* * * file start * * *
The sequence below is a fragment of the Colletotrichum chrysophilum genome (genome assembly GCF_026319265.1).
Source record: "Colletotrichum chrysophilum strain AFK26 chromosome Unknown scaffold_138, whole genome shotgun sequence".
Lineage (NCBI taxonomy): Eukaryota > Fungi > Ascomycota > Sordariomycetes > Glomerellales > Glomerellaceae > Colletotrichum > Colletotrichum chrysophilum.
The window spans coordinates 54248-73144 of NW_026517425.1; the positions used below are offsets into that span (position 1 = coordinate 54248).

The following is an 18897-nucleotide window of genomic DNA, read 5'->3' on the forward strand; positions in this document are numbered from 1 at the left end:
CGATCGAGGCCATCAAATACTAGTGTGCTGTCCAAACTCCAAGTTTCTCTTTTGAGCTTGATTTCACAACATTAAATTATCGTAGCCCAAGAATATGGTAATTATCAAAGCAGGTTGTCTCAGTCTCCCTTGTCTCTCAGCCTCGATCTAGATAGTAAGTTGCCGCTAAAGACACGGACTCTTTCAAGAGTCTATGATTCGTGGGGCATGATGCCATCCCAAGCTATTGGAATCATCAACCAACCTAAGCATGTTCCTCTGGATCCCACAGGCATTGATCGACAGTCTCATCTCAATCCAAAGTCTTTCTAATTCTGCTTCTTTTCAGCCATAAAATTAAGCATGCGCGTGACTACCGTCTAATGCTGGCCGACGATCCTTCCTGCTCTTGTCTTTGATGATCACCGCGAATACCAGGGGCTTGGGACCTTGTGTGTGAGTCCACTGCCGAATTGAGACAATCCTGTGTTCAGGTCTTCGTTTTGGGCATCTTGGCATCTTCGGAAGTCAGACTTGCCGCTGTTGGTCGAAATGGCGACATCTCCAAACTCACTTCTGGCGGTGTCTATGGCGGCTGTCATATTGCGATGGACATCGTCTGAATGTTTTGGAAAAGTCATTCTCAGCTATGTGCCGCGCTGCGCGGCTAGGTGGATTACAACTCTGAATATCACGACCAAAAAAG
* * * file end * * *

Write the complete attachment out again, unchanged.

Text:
The sequence below is a fragment of the Colletotrichum chrysophilum genome (genome assembly GCF_026319265.1).
Source record: "Colletotrichum chrysophilum strain AFK26 chromosome Unknown scaffold_138, whole genome shotgun sequence".
Lineage (NCBI taxonomy): Eukaryota > Fungi > Ascomycota > Sordariomycetes > Glomerellales > Glomerellaceae > Colletotrichum > Colletotrichum chrysophilum.
The window spans coordinates 54248-73144 of NW_026517425.1; the positions used below are offsets into that span (position 1 = coordinate 54248).

The following is an 18897-nucleotide window of genomic DNA, read 5'->3' on the forward strand; positions in this document are numbered from 1 at the left end:
CGATCGAGGCCATCAAATACTAGTGTGCTGTCCAAACTCCAAGTTTCTCTTTTGAGCTTGATTTCACAACATTAAATTATCGTAGCCCAAGAATATGGTAATTATCAAAGCAGGTTGTCTCAGTCTCCCTTGTCTCTCAGCCTCGATCTAGATAGTAAGTTGCCGCTAAAGACACGGACTCTTTCAAGAGTCTATGATTCGTGGGGCATGATGCCATCCCAAGCTATTGGAATCATCAACCAACCTAAGCATGTTCCTCTGGATCCCACAGGCATTGATCGACAGTCTCATCTCAATCCAAAGTCTTTCTAATTCTGCTTCTTTTCAGCCATAAAATTAAGCATGCGCGTGACTACCGTCTAATGCTGGCCGACGATCCTTCCTGCTCTTGTCTTTGATGATCACCGCGAATACCAGGGGCTTGGGACCTTGTGTGTGAGTCCACTGCCGAATTGAGACAATCCTGTGTTCAGGTCTTCGTTTTGGGCATCTTGGCATCTTCGGAAGTCAGACTTGCCGCTGTTGGTCGAAATGGCGACATCTCCAAACTCACTTCTGGCGGTGTCTATGGCGGCTGTCATATTGCGATGGACATCGTCTGAATGTTTTGGAAAAGTCATTCTCAGCTATGTGCCGCGCTGCGCGGCTAGGTGGATTACAACTCTGAATATCACGACCAAAAAAG